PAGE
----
Return to search

Miami’s venture ecosystem is trying hard to grow up

Miami’s venture capital activity is heating up.

In the first half of 2019, VCs deployed $1.54 billion in South Florida, ranking the Miami metro area as the seventh-largest venture hub in the country, ahead of Austin, Texas, Chicago and Washington, D.C., according to a recent report by eMerge Americas.

This year’s investment activity already surpassed the $1.38 billion that the area received during all of 2018, according to the report, which sourced its data from PitchBook.

A couple of mega deals lifted South Florida’s funding activity. Magic Leap, the augmented reality startup, raised $280 million, bringing the Plantation, Florida-based company’s total funding to $2.6 billion. ParkJockey, a Miami parking real estate technology company, received an estimated $900 million investment from SoftBank.

Miami’s venture ecosystem is still young but growing. Most local venture firms like Rokk3r Fuel, which raised a $200 million second fund in 2017, and Las Olas Ventures have been in the area for five years or less.

“Five years or six years ago there was no venture activity to speak of,” said Sanket Parekh, managing partner at Miami-based Secocha Ventures. “But a lot changed in those five years.”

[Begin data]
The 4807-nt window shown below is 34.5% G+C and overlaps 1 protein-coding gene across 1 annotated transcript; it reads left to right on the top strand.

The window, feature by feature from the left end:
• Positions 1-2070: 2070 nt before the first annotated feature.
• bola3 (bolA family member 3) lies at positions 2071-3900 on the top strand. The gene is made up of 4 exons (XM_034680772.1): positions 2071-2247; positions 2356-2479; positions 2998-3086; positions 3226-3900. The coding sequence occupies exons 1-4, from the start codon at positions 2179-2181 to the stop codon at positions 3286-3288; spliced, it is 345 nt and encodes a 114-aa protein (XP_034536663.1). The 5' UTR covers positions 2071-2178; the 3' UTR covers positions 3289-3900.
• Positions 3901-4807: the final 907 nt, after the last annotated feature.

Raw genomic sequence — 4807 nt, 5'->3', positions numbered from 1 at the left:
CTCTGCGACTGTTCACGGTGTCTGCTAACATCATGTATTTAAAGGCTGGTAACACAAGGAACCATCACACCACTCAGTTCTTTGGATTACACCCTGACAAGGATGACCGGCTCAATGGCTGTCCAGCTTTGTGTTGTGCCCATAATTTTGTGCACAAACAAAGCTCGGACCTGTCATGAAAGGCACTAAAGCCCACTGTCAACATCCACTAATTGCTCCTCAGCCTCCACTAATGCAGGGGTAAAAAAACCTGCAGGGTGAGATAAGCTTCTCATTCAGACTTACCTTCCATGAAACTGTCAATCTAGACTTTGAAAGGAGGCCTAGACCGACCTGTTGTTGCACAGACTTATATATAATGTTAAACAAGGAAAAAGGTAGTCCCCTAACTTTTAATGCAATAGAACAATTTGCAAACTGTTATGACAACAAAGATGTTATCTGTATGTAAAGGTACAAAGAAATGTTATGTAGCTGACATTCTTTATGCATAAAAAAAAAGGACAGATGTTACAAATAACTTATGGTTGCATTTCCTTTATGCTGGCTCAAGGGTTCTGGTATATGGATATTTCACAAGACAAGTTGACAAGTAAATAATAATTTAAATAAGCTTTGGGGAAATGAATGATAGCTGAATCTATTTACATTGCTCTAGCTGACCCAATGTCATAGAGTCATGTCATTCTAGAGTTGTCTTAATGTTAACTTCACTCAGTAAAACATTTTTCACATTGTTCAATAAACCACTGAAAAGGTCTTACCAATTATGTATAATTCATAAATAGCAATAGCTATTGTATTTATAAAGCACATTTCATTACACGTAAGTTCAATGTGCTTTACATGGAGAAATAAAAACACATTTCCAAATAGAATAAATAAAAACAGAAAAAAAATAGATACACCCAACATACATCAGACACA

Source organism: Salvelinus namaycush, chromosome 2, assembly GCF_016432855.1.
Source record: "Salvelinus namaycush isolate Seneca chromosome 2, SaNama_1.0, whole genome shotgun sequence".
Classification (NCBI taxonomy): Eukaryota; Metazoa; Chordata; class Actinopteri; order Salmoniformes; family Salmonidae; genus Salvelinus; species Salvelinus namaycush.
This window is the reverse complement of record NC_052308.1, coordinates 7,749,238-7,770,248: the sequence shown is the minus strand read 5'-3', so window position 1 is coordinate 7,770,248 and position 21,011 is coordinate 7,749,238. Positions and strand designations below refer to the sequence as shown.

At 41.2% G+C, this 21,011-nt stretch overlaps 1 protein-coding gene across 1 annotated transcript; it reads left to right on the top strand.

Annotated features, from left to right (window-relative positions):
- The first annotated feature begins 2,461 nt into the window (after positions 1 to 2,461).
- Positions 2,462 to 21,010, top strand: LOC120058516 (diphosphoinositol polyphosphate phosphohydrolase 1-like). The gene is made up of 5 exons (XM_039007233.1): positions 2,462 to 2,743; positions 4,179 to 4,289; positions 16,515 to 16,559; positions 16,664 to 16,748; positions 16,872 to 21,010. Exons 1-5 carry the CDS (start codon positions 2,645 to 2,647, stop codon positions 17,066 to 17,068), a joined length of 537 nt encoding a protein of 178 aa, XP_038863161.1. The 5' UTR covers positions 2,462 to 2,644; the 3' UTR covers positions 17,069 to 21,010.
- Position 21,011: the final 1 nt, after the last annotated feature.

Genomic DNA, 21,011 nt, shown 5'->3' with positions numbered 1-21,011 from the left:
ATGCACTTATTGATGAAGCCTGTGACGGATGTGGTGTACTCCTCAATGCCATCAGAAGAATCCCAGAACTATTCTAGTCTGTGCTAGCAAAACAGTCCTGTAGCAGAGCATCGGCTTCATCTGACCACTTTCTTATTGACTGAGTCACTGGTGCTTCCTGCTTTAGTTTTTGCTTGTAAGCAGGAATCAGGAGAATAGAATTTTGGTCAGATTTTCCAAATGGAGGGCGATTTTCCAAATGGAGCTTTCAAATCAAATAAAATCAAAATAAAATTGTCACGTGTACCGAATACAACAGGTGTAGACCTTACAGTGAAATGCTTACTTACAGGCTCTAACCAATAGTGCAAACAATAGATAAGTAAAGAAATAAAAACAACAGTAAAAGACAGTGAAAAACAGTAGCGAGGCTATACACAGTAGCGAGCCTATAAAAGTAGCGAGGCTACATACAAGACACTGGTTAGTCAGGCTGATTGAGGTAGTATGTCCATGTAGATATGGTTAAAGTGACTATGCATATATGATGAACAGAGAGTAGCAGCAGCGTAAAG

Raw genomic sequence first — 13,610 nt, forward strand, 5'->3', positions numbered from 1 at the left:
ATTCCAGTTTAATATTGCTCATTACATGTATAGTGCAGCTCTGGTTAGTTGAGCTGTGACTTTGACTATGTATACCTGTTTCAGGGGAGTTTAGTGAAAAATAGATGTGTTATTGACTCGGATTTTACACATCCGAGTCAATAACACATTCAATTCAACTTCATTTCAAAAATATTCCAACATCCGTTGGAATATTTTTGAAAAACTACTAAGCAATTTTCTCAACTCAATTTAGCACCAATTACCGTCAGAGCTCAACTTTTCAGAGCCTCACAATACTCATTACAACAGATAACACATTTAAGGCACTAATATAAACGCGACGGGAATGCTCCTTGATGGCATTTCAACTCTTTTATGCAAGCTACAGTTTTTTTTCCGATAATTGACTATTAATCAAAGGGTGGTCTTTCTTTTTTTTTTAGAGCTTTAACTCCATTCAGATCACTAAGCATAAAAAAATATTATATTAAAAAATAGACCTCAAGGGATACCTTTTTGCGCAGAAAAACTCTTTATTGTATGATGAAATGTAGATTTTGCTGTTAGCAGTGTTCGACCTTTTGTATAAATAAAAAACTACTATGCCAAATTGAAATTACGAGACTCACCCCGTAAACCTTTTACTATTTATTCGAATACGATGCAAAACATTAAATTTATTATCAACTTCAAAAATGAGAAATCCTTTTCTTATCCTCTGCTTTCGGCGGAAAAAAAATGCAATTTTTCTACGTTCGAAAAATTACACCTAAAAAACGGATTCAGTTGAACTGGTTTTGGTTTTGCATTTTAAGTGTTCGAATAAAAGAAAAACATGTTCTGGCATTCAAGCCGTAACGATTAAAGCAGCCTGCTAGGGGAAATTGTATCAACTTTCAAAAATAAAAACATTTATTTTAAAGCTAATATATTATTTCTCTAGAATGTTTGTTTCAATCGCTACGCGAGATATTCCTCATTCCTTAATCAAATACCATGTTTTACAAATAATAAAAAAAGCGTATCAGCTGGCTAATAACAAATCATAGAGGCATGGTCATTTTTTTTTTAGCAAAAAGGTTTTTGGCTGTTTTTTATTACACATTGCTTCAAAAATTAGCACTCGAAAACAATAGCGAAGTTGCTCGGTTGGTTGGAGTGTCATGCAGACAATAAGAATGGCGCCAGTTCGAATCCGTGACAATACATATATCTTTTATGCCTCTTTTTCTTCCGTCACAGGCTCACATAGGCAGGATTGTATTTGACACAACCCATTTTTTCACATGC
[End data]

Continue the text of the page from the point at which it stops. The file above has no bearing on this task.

Last year, 500 Startups chose Miami as the first U.S. location outside of the San Francisco Bay Area. The accelerator identified South Florida as an area with a potential to develop into a vibrant tech market.

Earlier this year, SoftBank opened an office in Miami and launched a $5 billion Latin America Innovation fund.  Most of the team managing the fund is running it out of SoftBank’s newly established Miami office. While the mandate of the Innovation fund is to invest in South and Central America, Miami area’s tech ecosystem will likely get a boost from SoftBank’s presence.


Miami’s connection to Latin America is attracting a lot of wealth from that region, but most of that money is still being invested in real estate, Parekh said. “Getting a small percentage of those assets diverted towards alternatives, such as venture capital, may be the single biggest opportunity of South Florida,” he said.

In fact, there is a growing list of proptech and construction tech startups taking advantage of all the real estate development in the area, Parekh said.

Another sign of Miami’s developing venture scene is increasing attendance at eMerge America’s annual tech conference, which has been running since 2013. This year’s expo that took place in April 2019 attracted more than 15,000 attendees, including investors, startups and large tech corporations.

“We had a lot of growth here in the last five years, but it now needs to get to the next level,” Parekh said.